Just like indoor plants can be poisonous so can garden plants and the same precautions should be taken, If your cat does get sick and has been chewing a plant, take a piece of the plant with you to the vets if you do not know the name of it. Not only can plants be poisonous some can also cause local irritation of the skin, eyes or throat, wandering jew (picture right) is notorious and is not only common but very vigorous. Be aware that lilies are toxic to cats and Christmas lilies are pleasant smelling but not to be left for cats to chew on.

Outside Hazards

Ensure you know where your cat is before moving vehicles. Roads claim many lives with a large number being cats. A New Zealand pet magazine has published the fact that 94% of cat deaths occur between dusk and dawn. Your kitten has not been allowed outdoors at all yet, if he/she is never out at night, he/she won't know what he/she is missing. Garage Door Openers can have sensitivity adjusted to high to help reduce the chance of a cat or kitten being crushed and it does happens, I have been contacted twice now by distraught owners!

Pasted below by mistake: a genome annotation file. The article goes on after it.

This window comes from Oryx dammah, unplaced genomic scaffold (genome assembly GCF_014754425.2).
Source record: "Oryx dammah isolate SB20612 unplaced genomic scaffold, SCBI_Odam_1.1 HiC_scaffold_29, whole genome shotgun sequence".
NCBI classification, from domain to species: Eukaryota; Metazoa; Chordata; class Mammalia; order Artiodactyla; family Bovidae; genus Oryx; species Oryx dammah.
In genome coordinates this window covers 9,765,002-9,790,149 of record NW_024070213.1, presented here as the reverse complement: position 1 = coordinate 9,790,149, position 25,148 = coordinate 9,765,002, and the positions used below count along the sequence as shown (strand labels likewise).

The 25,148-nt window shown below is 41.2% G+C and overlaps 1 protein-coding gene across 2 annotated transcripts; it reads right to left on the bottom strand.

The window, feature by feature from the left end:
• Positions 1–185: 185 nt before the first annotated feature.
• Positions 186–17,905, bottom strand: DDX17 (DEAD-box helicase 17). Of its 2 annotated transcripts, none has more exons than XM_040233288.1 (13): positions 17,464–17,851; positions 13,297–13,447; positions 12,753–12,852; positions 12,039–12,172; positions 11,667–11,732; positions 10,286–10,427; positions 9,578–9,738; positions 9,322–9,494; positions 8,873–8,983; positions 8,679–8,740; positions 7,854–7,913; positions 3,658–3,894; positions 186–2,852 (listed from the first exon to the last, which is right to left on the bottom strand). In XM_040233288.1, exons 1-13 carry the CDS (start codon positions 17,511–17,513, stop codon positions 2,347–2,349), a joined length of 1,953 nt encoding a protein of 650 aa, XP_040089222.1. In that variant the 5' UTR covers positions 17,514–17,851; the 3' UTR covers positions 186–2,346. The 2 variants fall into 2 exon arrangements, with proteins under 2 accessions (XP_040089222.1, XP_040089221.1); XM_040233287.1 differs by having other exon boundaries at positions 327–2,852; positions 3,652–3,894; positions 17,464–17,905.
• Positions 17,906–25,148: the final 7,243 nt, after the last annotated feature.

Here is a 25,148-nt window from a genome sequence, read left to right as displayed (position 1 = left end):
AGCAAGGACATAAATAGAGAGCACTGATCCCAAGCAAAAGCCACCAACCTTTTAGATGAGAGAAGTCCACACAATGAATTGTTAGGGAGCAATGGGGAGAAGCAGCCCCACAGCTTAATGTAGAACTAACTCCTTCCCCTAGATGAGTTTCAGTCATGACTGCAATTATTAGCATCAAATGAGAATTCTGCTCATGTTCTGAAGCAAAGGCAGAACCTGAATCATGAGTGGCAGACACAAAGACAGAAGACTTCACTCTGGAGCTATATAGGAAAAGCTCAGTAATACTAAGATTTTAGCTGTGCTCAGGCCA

Moving vehicles are one of the biggest risk factors for cats! A study in UK 2001 found that 51% of outdoor access cats who died suddenly were the result of a cat vs vehicle encounter! They went on to try to identify the risk factors and age was found to be a big contributor, cats between 7 months and 2 years of age are at the highest risk, with the risk decreasing with each year of age, not unlike human teenagers! I have certainly found this to be the case from the many distressed owners who have contacted me after losing their cat on the road. Accidents also happen with vehicles at home, make sure you know where your cat is before moving any vehicle, some cats will even perch on top of warm tyres, while older cats who used to hear and move may be that little bit slower!

Food Theft